Chris Blattman reports:Using a high-speed camera that photographed people flipping coins,
the three researchers determined that a coin is more likely to land
facing the same side on which it started. If tails is facing up when
the coin is perched on your thumb, it is more likely to land tails up.How much more likely? At least 51 percent of the time, the
researchers claim, and possibly as much as 55 percent to 60 percent —
depending on the flipping motion of the individual.
A month ago when we presented RealtyTrac's analysis of 25 markets where flipping homes is most profitable (yes, they really did that) some thought we were joking: after all can people really be that stupid and forget the crushing aftermath of a housing bubble that popped just seven short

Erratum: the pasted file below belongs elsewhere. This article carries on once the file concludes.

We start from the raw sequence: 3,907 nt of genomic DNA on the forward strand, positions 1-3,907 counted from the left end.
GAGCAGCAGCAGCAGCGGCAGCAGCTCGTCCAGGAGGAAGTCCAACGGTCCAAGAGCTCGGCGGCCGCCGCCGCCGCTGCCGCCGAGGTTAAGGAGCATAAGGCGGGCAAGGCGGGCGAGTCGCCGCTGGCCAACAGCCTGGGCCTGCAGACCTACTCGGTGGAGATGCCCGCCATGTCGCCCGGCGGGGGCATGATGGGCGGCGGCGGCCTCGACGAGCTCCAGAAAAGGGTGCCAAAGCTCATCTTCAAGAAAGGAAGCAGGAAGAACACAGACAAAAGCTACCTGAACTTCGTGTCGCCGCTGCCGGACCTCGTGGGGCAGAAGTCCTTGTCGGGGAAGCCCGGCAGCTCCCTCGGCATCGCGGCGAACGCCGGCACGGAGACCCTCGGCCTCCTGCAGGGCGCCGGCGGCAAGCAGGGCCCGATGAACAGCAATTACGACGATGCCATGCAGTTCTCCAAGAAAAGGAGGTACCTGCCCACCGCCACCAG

Until recently, the most high-profile conflict in Rio de Janeiro's favelas has been between rival gangs fighting turf wars: now it is European investors tussling over a piece of prime real estate. High on the steep slopes of Vidigal, the panorama across Atlantic beaches and distant islands is among the most spectacular in Rio, but tourists are unlikely to find it listed in most guidebooks.
John Nelson and the wizards at IDV Solutions have created a series of maps plotting economic data (via AGS) by Census county level. Here's one we found particularly interesting: the ratio of property taxes to property values.
It is extremely hard if not downright impossible to re-blow the last bubble. For case in point look at technology stocks like CSCO, INTC, SEBL, or JDSU.
Here is a chart of JDSU, a darling of the internet bubble.